Berkeley - Four propositions passed by the California electorate in the 1990s were orchestrated to hobble the social and economic progress of the state's growing minority population, according to a professor at the University of California, Berkeley.
All four propositions, including Proposition 209, which rolled back affirmative action, were heavily financed by the California Republican Party, and three were directly launch-ed by Republican Party leaders or candidates, said Jewelle Taylor Gibbs, UC Berkeley professor emeritus of social welfare. She believes the propositions were aimed at preserving long-standing advantages of the white population.
The cumulative impact of these propositions, said Gibbs in a new book, "Preserving Privilege: California Politics, Propositions and People of Color" (Praeger Publications, 2001), has been to impede the progress of many people of color, even as, together, they emerge as the new California majority. The greatest impact has been on Hispanic and African American populations, she said.
Her book provides a first look at the collective outcome of the four initiatives: "Three Strikes and You're Out" (Proposition 184), passed in 1994; the "Save Our State" initiative (Proposition 187), also passed in 1994, that withheld education and medical care from undocumented immigrant children and their families; the California Civil Rights Initiative (Proposition 209), which dismantled affirmative action in 1996; and "English for the Children" (Proposition 227), passed in 1998 to severely limit bilingual programs in schools.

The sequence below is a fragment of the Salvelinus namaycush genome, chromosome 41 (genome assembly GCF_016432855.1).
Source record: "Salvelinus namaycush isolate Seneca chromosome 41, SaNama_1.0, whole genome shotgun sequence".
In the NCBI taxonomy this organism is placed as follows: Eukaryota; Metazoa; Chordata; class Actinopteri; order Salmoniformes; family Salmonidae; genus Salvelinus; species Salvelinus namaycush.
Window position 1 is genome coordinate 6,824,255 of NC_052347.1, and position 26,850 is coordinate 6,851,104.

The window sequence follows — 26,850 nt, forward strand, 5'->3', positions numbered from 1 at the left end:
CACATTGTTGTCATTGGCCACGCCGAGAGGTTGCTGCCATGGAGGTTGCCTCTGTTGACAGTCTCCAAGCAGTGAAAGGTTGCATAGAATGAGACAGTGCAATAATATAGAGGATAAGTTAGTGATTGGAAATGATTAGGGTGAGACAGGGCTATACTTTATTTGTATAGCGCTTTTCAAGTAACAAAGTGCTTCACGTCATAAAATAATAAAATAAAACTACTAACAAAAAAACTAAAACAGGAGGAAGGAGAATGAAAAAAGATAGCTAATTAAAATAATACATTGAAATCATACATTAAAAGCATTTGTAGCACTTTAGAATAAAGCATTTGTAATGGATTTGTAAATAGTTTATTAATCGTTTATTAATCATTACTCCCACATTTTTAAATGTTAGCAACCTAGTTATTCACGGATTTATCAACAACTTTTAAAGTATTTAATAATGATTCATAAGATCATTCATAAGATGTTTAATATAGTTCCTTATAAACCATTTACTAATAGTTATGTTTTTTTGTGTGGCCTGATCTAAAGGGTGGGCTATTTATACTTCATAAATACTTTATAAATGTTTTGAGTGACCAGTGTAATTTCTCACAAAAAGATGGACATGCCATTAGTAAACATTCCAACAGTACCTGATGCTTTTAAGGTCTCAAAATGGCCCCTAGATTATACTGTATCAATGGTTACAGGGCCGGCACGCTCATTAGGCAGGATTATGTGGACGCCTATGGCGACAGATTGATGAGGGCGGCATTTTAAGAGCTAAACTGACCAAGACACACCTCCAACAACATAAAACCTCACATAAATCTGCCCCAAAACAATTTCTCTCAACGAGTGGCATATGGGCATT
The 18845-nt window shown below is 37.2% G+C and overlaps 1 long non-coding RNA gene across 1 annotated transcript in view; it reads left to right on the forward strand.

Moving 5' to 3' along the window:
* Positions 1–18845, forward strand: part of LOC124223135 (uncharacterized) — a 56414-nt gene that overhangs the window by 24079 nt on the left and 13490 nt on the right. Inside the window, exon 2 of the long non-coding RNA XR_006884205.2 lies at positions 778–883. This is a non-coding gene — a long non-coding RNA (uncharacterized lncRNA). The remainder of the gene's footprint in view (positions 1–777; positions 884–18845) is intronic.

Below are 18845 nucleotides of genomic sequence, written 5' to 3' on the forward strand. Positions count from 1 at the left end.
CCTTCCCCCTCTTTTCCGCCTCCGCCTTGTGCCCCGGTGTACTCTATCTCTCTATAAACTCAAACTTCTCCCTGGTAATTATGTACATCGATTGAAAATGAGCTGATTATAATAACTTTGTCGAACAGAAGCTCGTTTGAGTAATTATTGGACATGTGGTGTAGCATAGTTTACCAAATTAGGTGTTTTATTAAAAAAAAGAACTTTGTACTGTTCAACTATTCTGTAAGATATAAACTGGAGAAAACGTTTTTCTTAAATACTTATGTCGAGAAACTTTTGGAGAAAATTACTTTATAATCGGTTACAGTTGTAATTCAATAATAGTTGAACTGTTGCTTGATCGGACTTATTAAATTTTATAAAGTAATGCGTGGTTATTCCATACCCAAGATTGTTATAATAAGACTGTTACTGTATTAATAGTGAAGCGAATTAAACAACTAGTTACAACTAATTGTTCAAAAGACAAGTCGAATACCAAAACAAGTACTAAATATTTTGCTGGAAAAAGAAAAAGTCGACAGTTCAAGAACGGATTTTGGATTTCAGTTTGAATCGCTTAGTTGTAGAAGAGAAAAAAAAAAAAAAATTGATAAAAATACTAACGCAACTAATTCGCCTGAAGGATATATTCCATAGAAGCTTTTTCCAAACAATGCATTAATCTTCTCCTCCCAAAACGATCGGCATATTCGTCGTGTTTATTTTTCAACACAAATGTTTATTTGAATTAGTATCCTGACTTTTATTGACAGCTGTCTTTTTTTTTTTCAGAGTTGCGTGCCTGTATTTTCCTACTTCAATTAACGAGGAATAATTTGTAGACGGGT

"We maintain," wrote Gibbs and her co-author Teiahsha Bankhead, a doctoral candidate at UC Berkeley's School of Social Welfare, "that these initiatives were not random, spontaneous movements of the state's electorate to address a series of voter concerns, but rather they were carefully conceived and orchestrated measures to manipulate voters to adopt reactionary public policies."
The California Republican Party funded all but Proposition 227 at more than $400,000 each. Proposition 227 was launched and largely funded by Ron Unz, a Republican candidate for governor. The party also drew in more than $1 million for Proposition 187 and more than $5 million for Proposition 209 from conservatives and right wing organizations around the country, said Gibbs.